JERUSALEM (Aug. 11)
The State of Israel, “to safeguard its security, requires the addition of at least two million more Jews” in the immediate future, Prime Minister David Ben Gurion today told delegates to the International Jewish Ideological Conference taking place at the Hebrew University.
“The decisive political problem of Israel is the problem of security and the solution of this problem does not lie in the organization of a first-class army,” he said. “The survival and peace of the State of Israel will be safeguarded by one thing and one thing alone — large-scale immigration. “
He called the cutting-off of one-third of European Jewry by the Bolshevik Revolution and the extermination of most of the remaining two-thirds by Nazism “two appalling disasters.” He contrasted these tragedies with the “second change, the beneficial one of the growth of the great Jewish center in the United States from one million to five million.” He said the development of American Jewry was more than a gain of quantitative growth because “this Jewry became in our day the political, material and cultural metropolis of Diaspora Jewry. “
“Although the ideology of assimilation struck no roots in American Jewry, assimilation in practice has been growing constantly, ” he stated. He refrained from any critical comment on this point. After referring to the “growing division” of the Jewish people, the Premier said that “the State of Israel has become the central pillar on which the unity of Diaspora Jewry rests.”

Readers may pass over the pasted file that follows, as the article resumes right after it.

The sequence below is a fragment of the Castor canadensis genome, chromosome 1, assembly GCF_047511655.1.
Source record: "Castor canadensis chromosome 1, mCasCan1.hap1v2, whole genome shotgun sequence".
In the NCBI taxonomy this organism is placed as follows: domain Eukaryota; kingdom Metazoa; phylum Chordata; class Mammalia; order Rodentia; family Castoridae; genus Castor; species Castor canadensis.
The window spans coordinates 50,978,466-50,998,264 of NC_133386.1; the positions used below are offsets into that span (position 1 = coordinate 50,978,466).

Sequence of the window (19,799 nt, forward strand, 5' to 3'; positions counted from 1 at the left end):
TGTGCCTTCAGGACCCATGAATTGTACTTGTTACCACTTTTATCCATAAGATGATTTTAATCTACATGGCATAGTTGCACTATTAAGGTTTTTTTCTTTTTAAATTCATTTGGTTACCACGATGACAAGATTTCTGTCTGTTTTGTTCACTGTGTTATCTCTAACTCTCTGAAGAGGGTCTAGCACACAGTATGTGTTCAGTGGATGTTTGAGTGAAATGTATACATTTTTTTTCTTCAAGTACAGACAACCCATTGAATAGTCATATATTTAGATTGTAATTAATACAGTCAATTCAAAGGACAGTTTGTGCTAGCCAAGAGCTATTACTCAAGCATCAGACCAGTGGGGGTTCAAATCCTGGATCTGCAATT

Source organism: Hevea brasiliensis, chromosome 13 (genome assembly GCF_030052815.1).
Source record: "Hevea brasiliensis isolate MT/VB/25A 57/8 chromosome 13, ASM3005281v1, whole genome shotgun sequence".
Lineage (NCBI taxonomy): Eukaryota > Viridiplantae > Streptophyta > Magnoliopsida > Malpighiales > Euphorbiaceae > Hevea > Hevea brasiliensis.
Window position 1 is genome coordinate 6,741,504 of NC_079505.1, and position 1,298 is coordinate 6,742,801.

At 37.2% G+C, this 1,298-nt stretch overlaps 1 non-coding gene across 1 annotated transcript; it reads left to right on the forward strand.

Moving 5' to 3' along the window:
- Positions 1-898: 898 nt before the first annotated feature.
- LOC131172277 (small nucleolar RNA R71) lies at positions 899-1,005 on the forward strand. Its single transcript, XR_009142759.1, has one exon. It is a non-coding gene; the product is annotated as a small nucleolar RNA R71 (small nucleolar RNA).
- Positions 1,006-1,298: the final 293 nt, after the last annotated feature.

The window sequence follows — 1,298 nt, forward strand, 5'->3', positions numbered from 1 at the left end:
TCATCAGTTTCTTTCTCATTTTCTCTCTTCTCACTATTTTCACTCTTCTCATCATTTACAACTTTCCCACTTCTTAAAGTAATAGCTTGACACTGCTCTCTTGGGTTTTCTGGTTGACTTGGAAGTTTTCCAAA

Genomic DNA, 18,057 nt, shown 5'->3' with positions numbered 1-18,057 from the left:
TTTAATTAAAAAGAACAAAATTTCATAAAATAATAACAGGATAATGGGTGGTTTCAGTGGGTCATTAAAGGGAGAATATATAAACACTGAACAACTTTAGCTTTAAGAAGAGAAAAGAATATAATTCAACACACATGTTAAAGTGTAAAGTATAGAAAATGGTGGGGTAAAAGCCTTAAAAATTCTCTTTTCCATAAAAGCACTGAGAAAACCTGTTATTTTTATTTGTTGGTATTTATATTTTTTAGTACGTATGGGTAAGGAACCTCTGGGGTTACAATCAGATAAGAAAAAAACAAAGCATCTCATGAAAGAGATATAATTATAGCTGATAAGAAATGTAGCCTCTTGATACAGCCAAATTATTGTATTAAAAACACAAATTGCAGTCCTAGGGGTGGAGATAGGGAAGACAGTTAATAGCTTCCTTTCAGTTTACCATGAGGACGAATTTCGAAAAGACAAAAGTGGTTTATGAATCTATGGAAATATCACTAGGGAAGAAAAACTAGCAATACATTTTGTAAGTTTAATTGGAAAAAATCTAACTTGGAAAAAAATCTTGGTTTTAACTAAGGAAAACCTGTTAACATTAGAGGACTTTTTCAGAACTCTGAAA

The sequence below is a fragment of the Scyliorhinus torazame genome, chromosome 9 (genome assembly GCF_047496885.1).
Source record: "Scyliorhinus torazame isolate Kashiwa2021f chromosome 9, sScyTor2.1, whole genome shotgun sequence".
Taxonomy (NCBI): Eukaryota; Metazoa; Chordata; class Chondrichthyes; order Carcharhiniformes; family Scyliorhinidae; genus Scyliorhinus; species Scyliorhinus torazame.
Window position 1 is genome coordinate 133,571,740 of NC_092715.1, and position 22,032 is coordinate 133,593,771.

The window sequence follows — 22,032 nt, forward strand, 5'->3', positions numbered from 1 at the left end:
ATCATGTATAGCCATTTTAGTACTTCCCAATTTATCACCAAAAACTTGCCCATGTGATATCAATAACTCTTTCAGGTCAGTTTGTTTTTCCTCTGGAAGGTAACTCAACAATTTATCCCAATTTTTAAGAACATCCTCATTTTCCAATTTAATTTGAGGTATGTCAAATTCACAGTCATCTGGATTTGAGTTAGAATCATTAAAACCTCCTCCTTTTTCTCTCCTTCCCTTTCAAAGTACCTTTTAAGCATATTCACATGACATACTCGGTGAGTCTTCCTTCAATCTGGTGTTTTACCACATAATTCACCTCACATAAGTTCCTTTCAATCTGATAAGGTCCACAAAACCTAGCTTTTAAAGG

If the Soviet Government would permit emigration, at least half of Russia’s Jews would come to Israel, Mr. Ben Gurion declared. He added that entire Jewish people “must prepare for this possibility. ” Asserting he had greater hopes of large scale immigration from Russia than from the United States, he said: “The Jewish problem in Russia is becoming more than troublesome even from the Russian viewpoint and it is not impossible that ultimately, perhaps in the next few years, the Russians may arrive at the only real solution: Opening the gates for Aliyah to Israel.”
“Had it not been for the rise of Israel,” he said, “Soviet Jewry would have been sooner or later condemned to disappear in the Jewish sense. ” He added that anti-Semitism, although legally forbidden in the Soviet Union, has neither ceased nor weakened. This fact, no less than the existence of Israel, encourages and strengthens Jewish feelings among Russian Jews, he asserted.